I am anxious for the next game in the Iron Rail series. I don’t have a clue what it is, but I’ll probably be pre-ordering it as soon as I see it up on the Capstone Games website. Speaking of which, is there a smaller U.S. publisher who has made a bigger name for themselves than Capstone has over the past three years or so? From being a company that strictly brought in heavy games that no other U.S. publisher was willing to touch, to a publisher whose output over the past three years is probably on par with anyone in the world. From working with Frosted Games, to their own Simply Complex line and now the Iron Rails line I think we are looking at a publisher that wants to be the go-to publisher in the future for designers across all levels of games. Cheers to Clay and the folks who have helped him out along the way.
I look forward to our next game night, hopefully we are going to be playing the German map so we get to see if the Orange Railroad can get some love this time around.
Ratings from the Opinionated Gamers:
I love it. Brandon
I like it.
Neutral. Dan Blum
Not for me…
Thoughts from the Opinionated Gamers:
Dan Blum (1 play):I appreciate that this, unlike many similar games, does not use auctions; I have no general objection to auctions but I think they are overused in this genre. However, otherwise I wasn’t terribly impressed with it. I think the issues Brandon raises are significant – they aren’t caused by groupthink as the game mechanisms generally punish players who do their own thing. At most you can split into two effective teams if people cooperate. Having to form temporary alliances in a game like this is fine, and comes up a lot in Winsome games, but I think this game may overdo it since seems to be little scope for doing anything else – you have to go along with certain other players and maybe you can pick up one stock to differentiate yourself.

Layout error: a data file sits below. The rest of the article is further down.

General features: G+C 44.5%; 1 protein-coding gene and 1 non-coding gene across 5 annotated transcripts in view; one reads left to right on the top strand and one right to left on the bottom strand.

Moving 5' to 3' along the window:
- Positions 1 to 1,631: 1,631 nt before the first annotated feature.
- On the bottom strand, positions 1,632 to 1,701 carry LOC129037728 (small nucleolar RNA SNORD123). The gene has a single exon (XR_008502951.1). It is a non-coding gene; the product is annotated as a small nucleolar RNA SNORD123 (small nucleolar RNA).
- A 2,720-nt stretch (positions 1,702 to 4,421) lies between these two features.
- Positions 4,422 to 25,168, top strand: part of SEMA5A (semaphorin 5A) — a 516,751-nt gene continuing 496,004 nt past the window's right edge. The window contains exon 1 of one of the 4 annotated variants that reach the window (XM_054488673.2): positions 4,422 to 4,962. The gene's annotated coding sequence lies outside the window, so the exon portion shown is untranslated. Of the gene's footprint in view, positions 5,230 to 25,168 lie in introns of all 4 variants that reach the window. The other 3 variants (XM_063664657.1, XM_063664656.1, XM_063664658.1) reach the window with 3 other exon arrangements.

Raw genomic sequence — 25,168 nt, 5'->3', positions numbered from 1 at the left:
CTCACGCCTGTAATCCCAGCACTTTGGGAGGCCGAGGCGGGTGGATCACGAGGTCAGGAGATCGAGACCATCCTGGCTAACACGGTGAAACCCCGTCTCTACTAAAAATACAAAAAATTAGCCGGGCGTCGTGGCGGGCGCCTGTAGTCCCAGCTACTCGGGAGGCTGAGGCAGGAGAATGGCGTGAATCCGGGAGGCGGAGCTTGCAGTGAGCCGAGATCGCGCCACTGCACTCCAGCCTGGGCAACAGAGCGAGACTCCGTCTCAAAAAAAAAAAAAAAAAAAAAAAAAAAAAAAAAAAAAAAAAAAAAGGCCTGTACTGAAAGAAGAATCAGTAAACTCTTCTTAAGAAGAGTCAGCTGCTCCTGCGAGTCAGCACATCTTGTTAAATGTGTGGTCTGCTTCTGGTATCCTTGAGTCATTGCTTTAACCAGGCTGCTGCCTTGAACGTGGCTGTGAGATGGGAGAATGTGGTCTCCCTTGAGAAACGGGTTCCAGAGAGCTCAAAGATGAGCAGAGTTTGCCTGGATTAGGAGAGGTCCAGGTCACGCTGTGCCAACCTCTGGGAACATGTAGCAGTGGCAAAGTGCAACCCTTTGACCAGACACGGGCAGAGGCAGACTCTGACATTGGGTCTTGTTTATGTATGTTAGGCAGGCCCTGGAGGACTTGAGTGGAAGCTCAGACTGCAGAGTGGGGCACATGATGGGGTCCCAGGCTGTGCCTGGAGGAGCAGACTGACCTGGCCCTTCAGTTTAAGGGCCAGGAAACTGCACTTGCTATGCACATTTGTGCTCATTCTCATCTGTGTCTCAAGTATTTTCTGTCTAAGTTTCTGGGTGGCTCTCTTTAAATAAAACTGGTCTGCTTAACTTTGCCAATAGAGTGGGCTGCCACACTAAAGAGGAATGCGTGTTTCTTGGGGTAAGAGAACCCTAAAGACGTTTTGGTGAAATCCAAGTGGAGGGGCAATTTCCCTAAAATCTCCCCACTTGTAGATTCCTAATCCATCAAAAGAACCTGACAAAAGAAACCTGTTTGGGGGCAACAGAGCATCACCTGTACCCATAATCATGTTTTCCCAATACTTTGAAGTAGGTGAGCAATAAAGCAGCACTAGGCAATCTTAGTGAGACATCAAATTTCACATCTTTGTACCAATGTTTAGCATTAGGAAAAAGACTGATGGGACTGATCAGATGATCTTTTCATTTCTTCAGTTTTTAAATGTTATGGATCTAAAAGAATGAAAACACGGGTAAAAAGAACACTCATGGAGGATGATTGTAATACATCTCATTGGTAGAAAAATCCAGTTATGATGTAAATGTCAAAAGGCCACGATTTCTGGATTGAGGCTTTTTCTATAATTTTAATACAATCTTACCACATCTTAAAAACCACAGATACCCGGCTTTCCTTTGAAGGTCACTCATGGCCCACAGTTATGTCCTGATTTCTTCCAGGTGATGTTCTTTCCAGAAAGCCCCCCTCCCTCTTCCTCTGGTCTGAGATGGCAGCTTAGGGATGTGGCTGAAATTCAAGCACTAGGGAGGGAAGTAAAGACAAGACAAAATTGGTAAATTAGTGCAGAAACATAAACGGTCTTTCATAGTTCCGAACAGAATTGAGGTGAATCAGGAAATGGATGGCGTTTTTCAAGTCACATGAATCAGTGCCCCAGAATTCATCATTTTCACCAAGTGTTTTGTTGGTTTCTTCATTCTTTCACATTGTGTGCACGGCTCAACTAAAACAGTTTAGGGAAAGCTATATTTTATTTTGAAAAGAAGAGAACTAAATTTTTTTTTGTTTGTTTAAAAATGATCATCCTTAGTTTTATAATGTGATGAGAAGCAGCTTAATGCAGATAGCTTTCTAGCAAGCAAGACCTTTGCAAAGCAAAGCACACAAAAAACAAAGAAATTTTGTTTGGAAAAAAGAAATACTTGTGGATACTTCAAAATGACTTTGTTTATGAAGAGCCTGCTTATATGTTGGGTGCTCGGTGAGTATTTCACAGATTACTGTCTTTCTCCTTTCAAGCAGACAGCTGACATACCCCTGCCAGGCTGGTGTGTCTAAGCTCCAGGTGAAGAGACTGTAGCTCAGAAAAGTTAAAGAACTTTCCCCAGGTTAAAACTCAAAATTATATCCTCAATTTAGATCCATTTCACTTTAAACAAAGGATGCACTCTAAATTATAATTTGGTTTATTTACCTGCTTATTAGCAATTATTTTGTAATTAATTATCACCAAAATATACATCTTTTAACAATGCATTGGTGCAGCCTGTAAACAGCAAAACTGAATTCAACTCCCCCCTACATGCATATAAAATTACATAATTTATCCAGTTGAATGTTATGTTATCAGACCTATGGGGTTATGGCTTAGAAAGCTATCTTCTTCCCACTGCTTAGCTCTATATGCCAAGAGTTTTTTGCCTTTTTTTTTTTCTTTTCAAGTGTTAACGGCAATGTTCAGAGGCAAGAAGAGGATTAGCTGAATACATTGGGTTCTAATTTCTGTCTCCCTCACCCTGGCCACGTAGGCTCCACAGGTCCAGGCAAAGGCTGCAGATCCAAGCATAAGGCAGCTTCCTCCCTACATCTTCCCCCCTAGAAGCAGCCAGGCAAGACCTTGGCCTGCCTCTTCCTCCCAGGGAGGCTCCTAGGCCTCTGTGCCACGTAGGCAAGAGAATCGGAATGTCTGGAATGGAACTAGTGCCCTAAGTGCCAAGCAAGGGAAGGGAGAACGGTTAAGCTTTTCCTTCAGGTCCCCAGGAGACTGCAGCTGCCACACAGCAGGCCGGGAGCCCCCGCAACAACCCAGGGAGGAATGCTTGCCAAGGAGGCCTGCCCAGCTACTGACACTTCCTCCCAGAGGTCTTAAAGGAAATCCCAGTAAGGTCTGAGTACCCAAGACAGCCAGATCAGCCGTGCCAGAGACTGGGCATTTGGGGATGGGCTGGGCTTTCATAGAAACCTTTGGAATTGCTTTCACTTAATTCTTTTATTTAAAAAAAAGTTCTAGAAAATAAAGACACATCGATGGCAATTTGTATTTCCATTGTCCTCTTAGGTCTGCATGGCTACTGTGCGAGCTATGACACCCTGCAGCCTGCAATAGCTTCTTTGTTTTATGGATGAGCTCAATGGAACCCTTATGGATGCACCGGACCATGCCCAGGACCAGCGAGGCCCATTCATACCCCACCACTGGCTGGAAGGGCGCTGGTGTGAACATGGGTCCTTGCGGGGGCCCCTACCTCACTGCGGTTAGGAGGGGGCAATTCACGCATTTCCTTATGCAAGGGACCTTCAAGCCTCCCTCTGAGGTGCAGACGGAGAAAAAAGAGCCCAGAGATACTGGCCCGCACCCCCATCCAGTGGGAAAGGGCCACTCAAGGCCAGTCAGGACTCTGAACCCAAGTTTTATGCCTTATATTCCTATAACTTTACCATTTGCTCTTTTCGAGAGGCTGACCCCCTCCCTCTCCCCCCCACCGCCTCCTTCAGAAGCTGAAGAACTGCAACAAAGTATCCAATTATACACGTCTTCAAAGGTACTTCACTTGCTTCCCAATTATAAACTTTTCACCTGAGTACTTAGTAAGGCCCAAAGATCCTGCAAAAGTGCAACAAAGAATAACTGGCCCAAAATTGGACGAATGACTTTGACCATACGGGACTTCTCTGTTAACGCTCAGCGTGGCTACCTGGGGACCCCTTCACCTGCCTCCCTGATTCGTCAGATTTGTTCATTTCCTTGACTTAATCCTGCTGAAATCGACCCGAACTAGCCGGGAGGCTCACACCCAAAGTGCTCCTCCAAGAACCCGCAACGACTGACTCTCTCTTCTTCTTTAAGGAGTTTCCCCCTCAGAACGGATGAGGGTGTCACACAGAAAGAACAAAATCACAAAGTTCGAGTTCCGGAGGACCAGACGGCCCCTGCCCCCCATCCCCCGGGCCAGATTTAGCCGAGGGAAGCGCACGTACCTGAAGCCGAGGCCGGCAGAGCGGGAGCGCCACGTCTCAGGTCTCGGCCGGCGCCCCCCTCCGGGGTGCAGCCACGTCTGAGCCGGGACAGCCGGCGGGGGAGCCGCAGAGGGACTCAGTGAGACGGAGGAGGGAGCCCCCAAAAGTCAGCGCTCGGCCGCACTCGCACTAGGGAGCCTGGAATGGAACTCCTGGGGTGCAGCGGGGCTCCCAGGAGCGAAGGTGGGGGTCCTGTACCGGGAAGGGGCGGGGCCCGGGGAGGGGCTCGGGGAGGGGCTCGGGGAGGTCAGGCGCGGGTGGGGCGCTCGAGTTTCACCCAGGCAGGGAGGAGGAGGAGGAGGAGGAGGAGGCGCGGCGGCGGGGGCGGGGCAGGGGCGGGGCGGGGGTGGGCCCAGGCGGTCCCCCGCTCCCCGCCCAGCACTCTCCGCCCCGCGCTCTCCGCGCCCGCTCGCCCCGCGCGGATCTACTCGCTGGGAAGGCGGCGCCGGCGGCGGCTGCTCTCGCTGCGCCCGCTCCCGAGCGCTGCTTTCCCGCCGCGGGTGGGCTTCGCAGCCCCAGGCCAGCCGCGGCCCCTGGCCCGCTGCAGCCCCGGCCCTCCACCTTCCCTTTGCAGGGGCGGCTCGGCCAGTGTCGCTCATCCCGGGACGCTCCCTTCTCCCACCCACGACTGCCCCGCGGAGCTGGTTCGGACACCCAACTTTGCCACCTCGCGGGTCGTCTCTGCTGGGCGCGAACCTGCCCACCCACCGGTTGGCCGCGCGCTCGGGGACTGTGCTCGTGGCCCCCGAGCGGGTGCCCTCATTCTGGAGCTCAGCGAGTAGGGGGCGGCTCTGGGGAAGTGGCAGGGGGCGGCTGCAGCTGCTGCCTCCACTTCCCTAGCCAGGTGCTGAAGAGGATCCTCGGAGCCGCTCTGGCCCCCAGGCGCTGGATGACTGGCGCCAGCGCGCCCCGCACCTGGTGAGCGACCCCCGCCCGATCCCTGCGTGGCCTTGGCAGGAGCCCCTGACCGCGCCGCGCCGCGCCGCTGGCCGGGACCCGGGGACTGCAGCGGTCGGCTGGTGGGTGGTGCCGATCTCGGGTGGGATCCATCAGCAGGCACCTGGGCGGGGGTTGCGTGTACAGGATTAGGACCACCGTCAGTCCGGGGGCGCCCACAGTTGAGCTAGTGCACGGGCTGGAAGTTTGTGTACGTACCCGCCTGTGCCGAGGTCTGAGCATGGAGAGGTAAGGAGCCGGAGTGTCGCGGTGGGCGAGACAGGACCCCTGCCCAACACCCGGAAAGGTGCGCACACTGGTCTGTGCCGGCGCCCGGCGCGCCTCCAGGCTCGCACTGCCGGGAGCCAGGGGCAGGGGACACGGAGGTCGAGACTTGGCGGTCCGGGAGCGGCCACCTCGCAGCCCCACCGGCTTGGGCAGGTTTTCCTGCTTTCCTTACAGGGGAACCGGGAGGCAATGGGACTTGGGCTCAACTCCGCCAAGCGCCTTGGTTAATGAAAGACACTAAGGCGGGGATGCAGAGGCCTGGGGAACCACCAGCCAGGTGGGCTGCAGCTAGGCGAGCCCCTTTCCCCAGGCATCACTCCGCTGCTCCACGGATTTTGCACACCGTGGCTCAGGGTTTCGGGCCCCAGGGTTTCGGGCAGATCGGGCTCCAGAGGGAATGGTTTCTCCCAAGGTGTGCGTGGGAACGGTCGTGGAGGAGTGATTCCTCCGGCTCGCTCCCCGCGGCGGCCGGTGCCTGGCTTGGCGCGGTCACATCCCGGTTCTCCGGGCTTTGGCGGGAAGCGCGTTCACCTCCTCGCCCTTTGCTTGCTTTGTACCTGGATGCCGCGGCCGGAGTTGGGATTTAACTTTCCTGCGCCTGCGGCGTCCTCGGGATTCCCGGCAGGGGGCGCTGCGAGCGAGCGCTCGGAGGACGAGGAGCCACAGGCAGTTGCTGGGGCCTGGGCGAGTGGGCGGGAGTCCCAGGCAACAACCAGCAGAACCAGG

As the web creeps towards a soggy mess of 99% sponsored content, I want to thank OG for its honest reviews and overviews. I don’t care if the reviewer often overhypes his free game from time to time from another industry friend, ust as long as Larry and Jonathan are there to put the whole thing in perspective in the final comments!
The person in the lead can’t follow the shares of the person behind them, because shares are chosen in reverse turn order — which is hugely important for this game to function well. This means that all other plays can respond to what the players ahead of them choose. It is also very important for two players that *are* mirroring each other to realize that only one of them can win. This “am I winning and how do I fix it if not” question should come up for every action that any player is about to take. In games like these, almost every action has the potential to be critical.